Which he hadn't when he'd allowed the general to live and covered up the truth with his superiors.
No wonder the general didn't understand him. Arie didn't recognize this part of himself, either.
"Don't worry about it." Done with his legs, the general stood and faced the mirror, turning his torso in various directions to examine burns he might not otherwise be able to see clearly. "You're the first Therlerian I've ever had the chance to speak to directly, so I'm curious more than anything else. Chalk it up to that, and let it go."
Arie wanted to--desperately--but his stubborn side didn't want to concede to the general's allowances. He edged back to give the general more room, though he wasn't ready to walk away just yet. "How many men do you command?"
"These days, none. I've been a part of Central for too many years." He poked the edges of the burn on his sternum, the seared mark of the metal clasp still visible. "Before I was sent to the peaks, I was responsible for the lives of thirty-five thousand, though mine wasn't the largest regime."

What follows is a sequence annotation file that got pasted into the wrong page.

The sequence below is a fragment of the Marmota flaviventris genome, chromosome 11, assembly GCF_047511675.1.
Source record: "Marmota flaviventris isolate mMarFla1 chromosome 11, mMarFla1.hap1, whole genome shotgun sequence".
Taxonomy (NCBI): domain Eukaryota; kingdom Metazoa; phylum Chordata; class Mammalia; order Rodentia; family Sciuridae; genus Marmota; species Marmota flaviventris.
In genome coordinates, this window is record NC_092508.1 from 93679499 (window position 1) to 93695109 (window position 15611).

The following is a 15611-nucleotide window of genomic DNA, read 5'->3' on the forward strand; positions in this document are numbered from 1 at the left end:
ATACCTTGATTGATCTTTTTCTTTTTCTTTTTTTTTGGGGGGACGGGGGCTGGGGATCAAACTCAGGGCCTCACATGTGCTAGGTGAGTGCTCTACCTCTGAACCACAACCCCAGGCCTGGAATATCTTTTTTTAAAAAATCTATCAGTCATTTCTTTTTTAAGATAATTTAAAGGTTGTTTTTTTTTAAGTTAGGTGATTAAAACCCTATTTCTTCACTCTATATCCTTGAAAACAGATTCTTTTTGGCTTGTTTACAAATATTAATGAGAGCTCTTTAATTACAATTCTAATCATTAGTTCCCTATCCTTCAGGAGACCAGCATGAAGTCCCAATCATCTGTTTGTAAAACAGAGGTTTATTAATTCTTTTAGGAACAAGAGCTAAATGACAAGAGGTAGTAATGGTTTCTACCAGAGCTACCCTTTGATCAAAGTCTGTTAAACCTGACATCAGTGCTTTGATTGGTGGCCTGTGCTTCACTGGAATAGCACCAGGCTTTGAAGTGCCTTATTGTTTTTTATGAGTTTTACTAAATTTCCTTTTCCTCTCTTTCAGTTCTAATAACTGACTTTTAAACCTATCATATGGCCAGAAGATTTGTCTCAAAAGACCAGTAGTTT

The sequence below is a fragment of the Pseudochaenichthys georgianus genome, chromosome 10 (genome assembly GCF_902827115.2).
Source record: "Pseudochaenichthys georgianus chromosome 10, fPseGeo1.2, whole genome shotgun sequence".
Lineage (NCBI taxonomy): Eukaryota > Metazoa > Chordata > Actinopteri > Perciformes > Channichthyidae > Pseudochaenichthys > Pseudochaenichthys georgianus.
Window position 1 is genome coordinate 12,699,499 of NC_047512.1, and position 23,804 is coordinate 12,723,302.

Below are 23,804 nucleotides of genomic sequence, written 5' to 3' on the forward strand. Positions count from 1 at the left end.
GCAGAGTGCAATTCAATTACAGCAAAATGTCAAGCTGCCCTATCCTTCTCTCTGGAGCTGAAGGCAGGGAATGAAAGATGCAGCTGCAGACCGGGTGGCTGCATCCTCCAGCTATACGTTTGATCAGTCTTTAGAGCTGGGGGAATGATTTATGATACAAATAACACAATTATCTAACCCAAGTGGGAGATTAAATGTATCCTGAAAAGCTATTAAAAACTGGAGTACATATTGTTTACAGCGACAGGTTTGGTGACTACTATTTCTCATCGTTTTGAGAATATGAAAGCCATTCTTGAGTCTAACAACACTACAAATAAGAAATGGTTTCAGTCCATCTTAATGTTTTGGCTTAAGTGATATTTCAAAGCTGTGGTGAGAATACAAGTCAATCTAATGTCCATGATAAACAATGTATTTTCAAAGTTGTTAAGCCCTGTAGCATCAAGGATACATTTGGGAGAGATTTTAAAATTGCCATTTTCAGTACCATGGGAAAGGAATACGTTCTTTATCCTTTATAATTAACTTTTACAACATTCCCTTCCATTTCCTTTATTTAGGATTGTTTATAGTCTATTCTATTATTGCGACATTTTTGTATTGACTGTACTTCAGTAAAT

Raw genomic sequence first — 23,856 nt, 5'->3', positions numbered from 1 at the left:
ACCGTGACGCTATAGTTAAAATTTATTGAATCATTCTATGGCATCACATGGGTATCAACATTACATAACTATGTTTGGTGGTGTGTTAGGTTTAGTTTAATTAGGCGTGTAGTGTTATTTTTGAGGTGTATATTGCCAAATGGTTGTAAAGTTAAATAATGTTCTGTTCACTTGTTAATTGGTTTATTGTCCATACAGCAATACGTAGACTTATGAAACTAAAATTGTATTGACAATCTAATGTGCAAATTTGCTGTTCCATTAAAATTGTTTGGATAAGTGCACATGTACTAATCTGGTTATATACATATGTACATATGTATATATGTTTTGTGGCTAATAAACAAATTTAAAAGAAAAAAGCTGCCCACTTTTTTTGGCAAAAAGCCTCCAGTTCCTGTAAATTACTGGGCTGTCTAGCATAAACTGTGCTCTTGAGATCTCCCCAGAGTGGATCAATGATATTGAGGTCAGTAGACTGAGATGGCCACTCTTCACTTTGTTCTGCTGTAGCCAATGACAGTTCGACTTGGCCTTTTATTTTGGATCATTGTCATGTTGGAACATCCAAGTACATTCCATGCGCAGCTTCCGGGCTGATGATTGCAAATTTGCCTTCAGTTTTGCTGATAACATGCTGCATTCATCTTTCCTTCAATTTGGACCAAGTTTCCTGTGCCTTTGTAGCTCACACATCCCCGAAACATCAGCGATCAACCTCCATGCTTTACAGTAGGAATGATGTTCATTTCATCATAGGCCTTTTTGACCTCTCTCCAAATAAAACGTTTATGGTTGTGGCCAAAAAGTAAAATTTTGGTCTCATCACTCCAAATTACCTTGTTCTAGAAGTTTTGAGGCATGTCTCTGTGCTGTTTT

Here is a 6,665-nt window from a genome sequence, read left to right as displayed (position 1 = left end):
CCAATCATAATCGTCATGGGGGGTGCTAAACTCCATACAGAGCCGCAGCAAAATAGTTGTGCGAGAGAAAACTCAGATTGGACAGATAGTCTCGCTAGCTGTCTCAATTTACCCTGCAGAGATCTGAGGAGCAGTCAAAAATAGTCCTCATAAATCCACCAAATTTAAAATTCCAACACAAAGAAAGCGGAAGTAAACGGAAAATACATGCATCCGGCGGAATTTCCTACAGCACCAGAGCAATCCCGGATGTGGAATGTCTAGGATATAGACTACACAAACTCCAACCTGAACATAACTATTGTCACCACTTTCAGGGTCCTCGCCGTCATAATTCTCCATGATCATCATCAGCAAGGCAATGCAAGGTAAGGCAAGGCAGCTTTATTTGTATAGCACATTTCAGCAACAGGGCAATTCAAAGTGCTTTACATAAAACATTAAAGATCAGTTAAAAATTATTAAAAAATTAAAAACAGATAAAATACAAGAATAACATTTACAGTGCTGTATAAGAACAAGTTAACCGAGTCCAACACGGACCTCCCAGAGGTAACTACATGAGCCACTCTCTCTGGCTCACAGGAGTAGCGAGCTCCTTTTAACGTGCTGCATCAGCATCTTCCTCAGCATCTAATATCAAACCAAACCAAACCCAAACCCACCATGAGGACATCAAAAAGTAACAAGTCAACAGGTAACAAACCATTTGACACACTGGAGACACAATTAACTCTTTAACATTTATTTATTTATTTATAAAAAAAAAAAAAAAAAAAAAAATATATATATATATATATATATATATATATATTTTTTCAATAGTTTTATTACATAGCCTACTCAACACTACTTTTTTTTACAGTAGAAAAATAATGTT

Arie's eyes widened at the number. That was half of the LTF resources, and the general claimed the Kimon armies were at least twice that size, if not much, much more. He'd been taught the Kimon numbers were drastically lower than that, and this was the size of a single army? "Why would you stop the invasions with such might on your side?" He could understand trying to head off an inevitable loss, but they were practically guaranteed a victory.
"You don't start a war just because you think you can win it."
Anomalies by Vivien Dean is now available at Amber Allure.